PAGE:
Feeding Manila in Peace and War, 1850-1945 (a book review)

What makes a city? It is more than just the mortar and stone in its buildings, or even the very people populating it. A key aspect of a metropolis is its supply lines for food and resources, which is the very thesis of Daniel F. Doeppers’ book, Feeding Manila in Peace and War, 1850-1945.


Doeppers, a professor of Southeast Asian studies at the University of Wisconsin-Madison, has retold some of the most intriguing chapters of Manila’s history in terms of how its inhabitants regularly (or not so regularly) ate, drank, and sourced their basic needs from nearby provinces. The book goes into interesting details ranging from how the waterways of Bulacan and Malabon were changed to accommodate the rice trade, all the way to the rise of the popularity of chocolate as a beverage, and how it was displaced by coffee. Everything from animal and human diseases, fishing practices, and the potable water supply makes its way into the text.

Apart from these bits of trivia, Doeppers’ text also documents the rise of families and companies involved in the food industry, many of which are still big players in commerce to this day.


Although lengthy and at times tedious with its emphasis on economic trends and statistics, Feeding Manila in Peace and War, 1850-1945 provides a fresh look into life in the city of Manila, especially for the denizens who hardly get a mention in textbooks. One gets a vivid sense of the ingenuity, tenacity and good humor characterizing the residents of this old city, all the way up to the devastation that befell it during the Second World War. It reminds people that much of human history is associated with the realities of existence such as feast and famine, all of which go on despite upheavals and grand events.


This book is a recommended read not only for anthropologists and scholars of Philippine History, but even for foodies and culinary enthusiasts. It is well thought out and spaced under easy to follow subject headings, making it suitable for earnest study as well as casual reading. Since we at Team Glasses Food Blog are not only foodies but also history geeks, this book was a particular treat.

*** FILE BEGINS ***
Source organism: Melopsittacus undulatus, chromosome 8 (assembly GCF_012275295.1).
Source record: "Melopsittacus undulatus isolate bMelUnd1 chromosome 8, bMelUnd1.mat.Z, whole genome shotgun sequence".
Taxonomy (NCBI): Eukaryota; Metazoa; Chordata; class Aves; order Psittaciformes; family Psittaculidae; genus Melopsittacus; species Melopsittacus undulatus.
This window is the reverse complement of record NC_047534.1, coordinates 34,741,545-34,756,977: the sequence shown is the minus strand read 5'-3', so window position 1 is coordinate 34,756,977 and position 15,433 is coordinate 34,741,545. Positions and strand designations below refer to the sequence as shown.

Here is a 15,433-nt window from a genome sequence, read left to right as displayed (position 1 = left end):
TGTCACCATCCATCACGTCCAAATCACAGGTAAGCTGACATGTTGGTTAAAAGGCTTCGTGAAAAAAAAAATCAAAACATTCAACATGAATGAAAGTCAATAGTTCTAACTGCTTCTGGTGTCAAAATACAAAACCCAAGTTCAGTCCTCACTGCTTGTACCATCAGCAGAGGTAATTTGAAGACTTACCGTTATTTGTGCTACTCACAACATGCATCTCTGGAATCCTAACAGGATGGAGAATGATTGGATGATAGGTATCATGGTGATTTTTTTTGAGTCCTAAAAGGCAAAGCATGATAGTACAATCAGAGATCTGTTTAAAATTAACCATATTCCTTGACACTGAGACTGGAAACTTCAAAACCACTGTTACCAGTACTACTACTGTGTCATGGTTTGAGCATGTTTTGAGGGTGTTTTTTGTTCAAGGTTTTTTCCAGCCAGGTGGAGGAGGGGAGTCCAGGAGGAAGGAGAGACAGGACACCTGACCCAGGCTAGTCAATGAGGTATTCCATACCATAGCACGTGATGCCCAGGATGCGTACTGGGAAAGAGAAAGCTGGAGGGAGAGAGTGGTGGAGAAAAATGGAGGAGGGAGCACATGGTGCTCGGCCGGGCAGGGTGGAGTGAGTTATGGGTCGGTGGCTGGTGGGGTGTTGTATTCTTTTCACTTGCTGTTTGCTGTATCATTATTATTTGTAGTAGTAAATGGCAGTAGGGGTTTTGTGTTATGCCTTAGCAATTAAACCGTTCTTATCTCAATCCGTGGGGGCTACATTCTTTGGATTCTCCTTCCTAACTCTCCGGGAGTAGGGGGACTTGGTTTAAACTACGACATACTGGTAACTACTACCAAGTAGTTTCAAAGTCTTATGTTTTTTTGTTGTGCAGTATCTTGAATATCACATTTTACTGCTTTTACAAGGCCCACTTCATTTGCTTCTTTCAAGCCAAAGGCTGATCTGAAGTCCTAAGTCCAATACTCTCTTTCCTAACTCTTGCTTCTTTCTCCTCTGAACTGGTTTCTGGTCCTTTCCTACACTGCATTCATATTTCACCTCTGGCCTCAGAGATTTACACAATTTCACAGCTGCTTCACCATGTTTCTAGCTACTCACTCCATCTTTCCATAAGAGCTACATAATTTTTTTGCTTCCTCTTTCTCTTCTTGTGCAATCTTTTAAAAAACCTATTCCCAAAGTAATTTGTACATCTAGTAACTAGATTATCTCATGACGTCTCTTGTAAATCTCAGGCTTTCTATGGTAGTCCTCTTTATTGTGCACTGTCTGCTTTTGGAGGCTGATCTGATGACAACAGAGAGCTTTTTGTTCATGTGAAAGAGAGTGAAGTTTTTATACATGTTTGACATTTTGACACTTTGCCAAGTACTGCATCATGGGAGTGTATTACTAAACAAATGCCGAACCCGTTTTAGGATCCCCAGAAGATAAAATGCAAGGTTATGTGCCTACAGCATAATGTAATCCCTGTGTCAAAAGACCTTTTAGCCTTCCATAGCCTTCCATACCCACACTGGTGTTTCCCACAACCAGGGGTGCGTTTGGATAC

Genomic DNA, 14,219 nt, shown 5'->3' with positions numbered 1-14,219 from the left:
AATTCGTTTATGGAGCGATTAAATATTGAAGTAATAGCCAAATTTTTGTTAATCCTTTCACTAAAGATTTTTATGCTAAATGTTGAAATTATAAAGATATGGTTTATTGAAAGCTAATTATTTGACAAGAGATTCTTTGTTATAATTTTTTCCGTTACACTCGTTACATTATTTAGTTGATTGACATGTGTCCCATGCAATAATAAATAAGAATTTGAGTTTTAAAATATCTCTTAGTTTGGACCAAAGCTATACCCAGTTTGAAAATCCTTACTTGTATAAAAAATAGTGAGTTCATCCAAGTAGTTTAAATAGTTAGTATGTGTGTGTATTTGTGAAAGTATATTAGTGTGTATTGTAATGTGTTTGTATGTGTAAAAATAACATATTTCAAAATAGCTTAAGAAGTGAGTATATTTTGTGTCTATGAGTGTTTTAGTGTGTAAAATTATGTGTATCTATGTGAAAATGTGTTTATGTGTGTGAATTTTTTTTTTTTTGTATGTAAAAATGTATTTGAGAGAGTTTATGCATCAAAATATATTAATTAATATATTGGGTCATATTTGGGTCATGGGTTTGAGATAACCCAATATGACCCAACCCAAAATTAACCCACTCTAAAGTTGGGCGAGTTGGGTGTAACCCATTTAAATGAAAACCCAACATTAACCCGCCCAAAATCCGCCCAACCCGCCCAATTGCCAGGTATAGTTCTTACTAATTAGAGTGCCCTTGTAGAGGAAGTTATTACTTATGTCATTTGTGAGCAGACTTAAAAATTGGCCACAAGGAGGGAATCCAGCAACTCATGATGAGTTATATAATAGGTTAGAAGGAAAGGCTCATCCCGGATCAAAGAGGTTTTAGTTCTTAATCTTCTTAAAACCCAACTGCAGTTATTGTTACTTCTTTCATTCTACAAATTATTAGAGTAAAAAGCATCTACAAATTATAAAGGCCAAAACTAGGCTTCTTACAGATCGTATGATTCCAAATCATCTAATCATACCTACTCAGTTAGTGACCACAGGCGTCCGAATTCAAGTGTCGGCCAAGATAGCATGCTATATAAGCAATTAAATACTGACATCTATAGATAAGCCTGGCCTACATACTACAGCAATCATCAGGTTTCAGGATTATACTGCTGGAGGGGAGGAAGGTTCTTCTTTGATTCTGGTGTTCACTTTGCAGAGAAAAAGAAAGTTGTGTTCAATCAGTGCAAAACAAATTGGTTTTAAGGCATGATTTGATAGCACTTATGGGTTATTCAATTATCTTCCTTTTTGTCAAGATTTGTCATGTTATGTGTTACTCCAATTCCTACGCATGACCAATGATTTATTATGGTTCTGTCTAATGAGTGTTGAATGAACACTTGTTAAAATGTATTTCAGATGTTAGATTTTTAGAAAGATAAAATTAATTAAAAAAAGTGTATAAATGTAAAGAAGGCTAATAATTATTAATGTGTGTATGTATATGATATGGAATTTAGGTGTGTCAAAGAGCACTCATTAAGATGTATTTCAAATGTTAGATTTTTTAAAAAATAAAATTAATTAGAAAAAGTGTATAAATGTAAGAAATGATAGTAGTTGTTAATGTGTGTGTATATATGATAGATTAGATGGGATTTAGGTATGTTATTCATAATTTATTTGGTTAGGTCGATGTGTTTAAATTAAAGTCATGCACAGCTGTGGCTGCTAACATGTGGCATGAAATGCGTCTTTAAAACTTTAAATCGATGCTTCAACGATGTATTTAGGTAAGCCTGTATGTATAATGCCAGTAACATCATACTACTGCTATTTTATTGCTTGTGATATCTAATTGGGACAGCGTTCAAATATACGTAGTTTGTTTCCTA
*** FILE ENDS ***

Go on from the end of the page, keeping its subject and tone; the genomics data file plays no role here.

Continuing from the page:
Feeding Manila in Peace and War, 1850-1945 is available from the Ateneo de Manila University Press at Bellarmine Hall, Katipunan Avenue. More details may be found at www.ateneopress.org.

(featured image from wikipedia)




A quick look at history shows that, Watami has around 700 branches within the Asia Pacific region. According to their facebook page, it actually opened its doors here in the Philippines on 2012. Six years later, they now have four branches in the country. (Mall of Asia, Greenbelt 2, Shangrila Mall, and Uptown Mall)

We decided to try the branch at Shangrila Mall, Mandaluyong with our party (Me, Kat, Hiyas, Gabby, and Francis) before the day’s dungeons and dragons’ session.

For this Team Glasses and D&D partymates trip:

Kat – Cold Soba with Chicken Skin skewers.

Lee – Tonkotsu Ramen

Gabby – Cold Soba with mixed tempura

Francis – Pork Katsudon